Admission to the MA Asian Studies (research). Students from other programmes are kindly referred to the course description of the regular MA course.
The interaction between word and image has played a pivotal role in the production of Japanese culture from court poetry to contemporary manga and anime. This course examines the historical role of literacy and knowledge of literary classics in the field of cultural production in premodern Japan. It uses a multidisciplinary approach combining literary, visual and material culture analysis. We will explore how standard themes, often taken from court literature, were continuously reworked and adapted, including through dialogic combinations of word and image and through humorous, fashionable and eroticised repackaging in the popular culture of early modern Japan. A particular focus will be on the related cultural performances of calligraphy, poetry and the pictorial arts. We will consider how people in premodern Japan used these cultural performances to create a sense of cultured community, temporarily crossing time and social status divides. Based on detailed case studies, we will explore how these cultural practices manifested themselves in cultured objects (scrolls, screens, albums, popular prints) and cultured spaces (parlors, gardens). By analysing the various ways in which the classics were reworked, we will consider more generally the cultural meanings of creativity and eccentricity in premodern Japan. In addition to detailed case studies, the course also introduces students to a range of exemplary scholarly texts in literary studies and in visual and material culture studies in English and (for those who are able) Japanese; to develop an awareness of relevant approaches, methodologies and schools; to develop a knowledge of the multidisciplinary way in which such approaches interact in the academic study of Japanese premodern cultures and societies; to give students the capacity to react critically to different approaches and form their own scholarly responses.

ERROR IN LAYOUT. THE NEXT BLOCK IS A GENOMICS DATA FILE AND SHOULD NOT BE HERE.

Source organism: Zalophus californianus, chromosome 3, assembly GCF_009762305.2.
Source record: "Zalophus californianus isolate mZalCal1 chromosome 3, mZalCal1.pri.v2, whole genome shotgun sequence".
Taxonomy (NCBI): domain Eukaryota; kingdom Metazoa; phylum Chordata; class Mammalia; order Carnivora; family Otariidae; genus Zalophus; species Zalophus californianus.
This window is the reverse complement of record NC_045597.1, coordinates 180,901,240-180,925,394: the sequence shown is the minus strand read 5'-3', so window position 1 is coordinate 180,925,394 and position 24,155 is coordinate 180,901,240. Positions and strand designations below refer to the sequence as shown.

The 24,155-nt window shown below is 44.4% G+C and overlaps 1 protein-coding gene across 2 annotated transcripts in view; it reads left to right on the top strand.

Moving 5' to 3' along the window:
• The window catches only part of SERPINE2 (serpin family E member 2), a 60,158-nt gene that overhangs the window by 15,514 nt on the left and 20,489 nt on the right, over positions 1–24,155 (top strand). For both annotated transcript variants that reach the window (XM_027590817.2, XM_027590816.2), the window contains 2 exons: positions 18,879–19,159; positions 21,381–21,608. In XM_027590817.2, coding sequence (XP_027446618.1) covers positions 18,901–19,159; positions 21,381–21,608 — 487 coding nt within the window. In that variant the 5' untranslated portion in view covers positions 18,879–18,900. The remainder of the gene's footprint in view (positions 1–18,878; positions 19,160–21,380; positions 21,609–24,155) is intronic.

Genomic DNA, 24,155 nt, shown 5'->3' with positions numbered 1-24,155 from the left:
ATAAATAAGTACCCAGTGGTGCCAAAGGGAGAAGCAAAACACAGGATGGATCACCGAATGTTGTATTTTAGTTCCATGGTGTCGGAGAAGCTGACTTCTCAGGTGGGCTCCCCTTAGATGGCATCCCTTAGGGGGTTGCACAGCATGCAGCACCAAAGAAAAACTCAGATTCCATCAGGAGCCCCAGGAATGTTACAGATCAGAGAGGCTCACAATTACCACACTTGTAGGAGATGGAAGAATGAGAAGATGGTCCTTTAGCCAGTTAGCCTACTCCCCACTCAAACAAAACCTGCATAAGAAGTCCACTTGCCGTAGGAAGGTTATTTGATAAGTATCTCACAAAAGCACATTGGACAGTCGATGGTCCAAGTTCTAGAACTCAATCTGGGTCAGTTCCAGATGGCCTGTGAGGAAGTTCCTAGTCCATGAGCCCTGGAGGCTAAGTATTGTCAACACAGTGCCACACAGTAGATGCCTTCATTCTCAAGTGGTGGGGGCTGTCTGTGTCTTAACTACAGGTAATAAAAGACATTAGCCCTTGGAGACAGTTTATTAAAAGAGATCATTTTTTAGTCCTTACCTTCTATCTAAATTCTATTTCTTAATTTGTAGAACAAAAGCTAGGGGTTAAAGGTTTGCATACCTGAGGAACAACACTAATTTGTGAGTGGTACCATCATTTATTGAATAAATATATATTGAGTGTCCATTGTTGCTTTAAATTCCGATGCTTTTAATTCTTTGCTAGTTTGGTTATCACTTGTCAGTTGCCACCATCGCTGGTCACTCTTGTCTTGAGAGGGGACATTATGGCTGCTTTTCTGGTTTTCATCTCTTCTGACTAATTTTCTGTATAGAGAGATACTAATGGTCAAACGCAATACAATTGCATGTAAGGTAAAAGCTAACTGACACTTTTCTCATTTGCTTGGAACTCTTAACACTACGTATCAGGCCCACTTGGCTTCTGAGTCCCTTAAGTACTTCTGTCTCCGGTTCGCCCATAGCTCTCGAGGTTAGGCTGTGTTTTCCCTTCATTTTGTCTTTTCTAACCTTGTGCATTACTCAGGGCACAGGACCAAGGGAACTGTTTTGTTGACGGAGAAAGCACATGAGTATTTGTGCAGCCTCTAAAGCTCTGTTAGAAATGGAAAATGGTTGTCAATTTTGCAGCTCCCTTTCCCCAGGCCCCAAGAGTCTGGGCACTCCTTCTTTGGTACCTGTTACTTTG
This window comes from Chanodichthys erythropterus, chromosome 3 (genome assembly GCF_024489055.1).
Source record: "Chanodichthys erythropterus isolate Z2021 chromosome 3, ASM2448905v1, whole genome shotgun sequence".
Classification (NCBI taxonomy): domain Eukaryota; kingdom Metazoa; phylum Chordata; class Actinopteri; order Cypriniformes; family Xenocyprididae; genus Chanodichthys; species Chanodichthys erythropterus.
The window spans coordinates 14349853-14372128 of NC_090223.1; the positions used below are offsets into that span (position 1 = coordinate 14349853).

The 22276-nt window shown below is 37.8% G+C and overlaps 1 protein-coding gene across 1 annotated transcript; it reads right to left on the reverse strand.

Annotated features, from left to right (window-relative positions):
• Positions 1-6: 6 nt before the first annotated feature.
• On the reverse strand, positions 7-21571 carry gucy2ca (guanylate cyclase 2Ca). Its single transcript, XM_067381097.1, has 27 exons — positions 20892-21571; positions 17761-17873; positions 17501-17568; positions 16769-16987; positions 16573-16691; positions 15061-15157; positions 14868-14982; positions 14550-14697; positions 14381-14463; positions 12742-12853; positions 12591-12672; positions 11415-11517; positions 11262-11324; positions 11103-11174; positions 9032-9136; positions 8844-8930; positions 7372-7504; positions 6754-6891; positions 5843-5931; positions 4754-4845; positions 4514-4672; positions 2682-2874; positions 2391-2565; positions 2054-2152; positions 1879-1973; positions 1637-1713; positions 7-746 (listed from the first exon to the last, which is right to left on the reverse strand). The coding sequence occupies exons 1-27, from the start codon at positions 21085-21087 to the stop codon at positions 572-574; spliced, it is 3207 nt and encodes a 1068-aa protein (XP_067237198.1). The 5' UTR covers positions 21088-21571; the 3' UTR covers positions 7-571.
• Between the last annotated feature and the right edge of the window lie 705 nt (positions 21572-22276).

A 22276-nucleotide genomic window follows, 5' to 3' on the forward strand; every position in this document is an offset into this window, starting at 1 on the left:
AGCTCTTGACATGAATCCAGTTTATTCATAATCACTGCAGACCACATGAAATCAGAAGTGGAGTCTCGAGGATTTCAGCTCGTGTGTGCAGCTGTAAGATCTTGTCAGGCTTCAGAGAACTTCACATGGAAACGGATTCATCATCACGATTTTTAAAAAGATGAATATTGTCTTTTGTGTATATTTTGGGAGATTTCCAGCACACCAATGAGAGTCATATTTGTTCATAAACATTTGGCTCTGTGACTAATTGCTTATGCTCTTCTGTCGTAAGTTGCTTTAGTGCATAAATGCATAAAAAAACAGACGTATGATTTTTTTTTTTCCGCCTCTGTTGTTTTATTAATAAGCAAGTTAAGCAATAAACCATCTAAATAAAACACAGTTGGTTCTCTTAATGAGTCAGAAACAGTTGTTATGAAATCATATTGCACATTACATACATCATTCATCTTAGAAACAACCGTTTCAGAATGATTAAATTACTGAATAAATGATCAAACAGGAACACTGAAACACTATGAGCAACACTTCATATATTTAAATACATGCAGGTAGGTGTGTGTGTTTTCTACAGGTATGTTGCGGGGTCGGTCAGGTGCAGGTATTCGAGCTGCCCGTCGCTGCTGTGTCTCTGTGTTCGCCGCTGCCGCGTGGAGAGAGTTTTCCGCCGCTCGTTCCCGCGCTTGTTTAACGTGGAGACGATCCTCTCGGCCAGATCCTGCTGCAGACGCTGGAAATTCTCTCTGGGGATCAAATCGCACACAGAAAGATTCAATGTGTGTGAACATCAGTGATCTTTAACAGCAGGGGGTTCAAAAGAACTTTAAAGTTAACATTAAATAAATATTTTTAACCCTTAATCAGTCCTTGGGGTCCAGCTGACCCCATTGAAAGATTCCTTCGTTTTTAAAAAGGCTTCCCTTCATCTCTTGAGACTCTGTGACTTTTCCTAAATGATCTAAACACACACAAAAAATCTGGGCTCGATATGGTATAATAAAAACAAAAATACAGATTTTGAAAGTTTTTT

The course aims to introduce students to a range of exemplary scholarly texts in visual, art historical and literary studies in English and (for those who are able) Japanese; to develop an awareness of relevant approaches, methodologies and schools; to develop a knowledge of the multi-disciplinary way in which such approaches interact in the academic study of Japanese pre-modern cultures and societies; to give students the capacity to react critically to different approaches and form their own scholarly responses.
Mode of instruction
Seminar (werkgroep) with lecture elements.
Attendance and participation are obligatory for seminars. Students are required to attend all sessions. The convenors need to be informed without delay of any classes missed for a good reason (i.e. due to unforeseen circumstances such as illness, family issues, problems with residence permits, the Dutch railways in winter, etc.). In these cases it is up to the discretion of the convener(s) of the course whether or not the missed class will have to be made up with an extra assignment. Being absent without notification can result in a lower grade or exclusion from the term end exams and a failing grade for the course.